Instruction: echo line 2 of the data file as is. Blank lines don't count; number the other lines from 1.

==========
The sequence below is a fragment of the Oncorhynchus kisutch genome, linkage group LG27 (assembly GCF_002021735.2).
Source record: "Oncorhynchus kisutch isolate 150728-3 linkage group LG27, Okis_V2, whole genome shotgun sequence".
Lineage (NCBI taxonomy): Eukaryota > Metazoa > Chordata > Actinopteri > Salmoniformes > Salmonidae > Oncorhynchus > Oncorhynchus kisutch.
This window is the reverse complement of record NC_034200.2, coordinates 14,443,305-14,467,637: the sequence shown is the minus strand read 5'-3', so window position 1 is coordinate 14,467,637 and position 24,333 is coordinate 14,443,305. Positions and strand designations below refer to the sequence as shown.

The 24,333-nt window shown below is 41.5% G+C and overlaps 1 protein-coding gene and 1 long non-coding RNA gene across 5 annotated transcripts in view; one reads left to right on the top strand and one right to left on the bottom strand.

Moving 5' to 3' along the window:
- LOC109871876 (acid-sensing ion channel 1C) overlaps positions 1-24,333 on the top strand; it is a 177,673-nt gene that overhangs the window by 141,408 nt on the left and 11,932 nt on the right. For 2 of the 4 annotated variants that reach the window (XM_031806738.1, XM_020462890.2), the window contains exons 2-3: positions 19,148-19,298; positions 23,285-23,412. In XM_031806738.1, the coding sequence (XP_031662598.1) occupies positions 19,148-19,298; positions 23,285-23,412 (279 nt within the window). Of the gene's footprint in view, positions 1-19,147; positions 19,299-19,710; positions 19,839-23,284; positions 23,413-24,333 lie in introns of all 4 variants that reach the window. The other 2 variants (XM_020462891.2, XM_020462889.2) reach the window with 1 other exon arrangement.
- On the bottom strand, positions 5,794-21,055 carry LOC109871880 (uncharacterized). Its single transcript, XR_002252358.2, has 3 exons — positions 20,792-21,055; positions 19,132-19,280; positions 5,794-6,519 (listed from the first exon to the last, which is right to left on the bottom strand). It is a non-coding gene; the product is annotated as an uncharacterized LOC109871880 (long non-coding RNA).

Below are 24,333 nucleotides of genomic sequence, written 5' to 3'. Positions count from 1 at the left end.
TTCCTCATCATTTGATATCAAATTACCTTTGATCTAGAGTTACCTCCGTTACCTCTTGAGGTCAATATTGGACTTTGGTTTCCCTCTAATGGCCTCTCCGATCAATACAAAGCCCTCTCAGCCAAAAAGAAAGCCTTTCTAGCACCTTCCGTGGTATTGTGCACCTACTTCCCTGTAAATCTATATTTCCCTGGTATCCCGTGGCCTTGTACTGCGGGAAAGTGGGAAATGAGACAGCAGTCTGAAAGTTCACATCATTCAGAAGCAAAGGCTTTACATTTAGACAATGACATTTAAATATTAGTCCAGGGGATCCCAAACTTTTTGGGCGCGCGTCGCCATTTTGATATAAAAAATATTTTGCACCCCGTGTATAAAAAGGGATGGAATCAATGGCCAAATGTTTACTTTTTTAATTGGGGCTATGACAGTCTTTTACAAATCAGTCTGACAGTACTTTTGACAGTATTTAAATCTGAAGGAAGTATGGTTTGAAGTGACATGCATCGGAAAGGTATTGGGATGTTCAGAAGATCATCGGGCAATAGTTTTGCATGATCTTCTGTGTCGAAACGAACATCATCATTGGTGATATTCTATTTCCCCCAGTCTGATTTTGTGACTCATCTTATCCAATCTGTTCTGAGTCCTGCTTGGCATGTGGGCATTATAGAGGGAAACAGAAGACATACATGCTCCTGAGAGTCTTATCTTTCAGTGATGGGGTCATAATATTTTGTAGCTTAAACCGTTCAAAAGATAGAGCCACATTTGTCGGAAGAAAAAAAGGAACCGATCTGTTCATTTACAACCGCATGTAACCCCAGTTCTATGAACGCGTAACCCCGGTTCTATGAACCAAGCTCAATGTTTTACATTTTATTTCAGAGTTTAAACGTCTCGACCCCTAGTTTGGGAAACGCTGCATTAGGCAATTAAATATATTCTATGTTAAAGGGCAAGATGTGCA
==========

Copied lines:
Source record: "Oncorhynchus kisutch isolate 150728-3 linkage group LG27, Okis_V2, whole genome shotgun sequence".